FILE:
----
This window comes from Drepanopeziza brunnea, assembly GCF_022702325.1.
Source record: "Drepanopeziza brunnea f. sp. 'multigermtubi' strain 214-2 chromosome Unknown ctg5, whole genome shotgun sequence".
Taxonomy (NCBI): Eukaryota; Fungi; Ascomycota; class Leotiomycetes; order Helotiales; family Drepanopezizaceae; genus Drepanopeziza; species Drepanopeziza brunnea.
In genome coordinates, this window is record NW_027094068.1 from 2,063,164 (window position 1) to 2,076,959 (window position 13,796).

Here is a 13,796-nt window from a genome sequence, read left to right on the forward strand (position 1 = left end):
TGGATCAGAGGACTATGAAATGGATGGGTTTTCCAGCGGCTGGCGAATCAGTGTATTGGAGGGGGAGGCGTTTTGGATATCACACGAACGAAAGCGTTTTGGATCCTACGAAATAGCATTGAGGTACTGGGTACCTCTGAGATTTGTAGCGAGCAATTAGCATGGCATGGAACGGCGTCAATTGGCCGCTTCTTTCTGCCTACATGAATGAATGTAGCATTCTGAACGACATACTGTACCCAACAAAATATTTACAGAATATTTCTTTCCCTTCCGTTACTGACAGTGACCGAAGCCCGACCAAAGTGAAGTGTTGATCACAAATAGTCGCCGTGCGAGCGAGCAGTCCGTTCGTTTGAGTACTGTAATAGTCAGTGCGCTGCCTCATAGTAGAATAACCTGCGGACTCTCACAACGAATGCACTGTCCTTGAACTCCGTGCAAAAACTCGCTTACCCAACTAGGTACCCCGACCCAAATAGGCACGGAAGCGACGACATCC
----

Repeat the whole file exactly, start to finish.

This window comes from Drepanopeziza brunnea, assembly GCF_022702325.1.
Source record: "Drepanopeziza brunnea f. sp. 'multigermtubi' strain 214-2 chromosome Unknown ctg5, whole genome shotgun sequence".
Taxonomy (NCBI): Eukaryota; Fungi; Ascomycota; class Leotiomycetes; order Helotiales; family Drepanopezizaceae; genus Drepanopeziza; species Drepanopeziza brunnea.
In genome coordinates, this window is record NW_027094068.1 from 2,063,164 (window position 1) to 2,076,959 (window position 13,796).

Here is a 13,796-nt window from a genome sequence, read left to right on the forward strand (position 1 = left end):
TGGATCAGAGGACTATGAAATGGATGGGTTTTCCAGCGGCTGGCGAATCAGTGTATTGGAGGGGGAGGCGTTTTGGATATCACACGAACGAAAGCGTTTTGGATCCTACGAAATAGCATTGAGGTACTGGGTACCTCTGAGATTTGTAGCGAGCAATTAGCATGGCATGGAACGGCGTCAATTGGCCGCTTCTTTCTGCCTACATGAATGAATGTAGCATTCTGAACGACATACTGTACCCAACAAAATATTTACAGAATATTTCTTTCCCTTCCGTTACTGACAGTGACCGAAGCCCGACCAAAGTGAAGTGTTGATCACAAATAGTCGCCGTGCGAGCGAGCAGTCCGTTCGTTTGAGTACTGTAATAGTCAGTGCGCTGCCTCATAGTAGAATAACCTGCGGACTCTCACAACGAATGCACTGTCCTTGAACTCCGTGCAAAAACTCGCTTACCCAACTAGGTACCCCGACCCAAATAGGCACGGAAGCGACGACATCC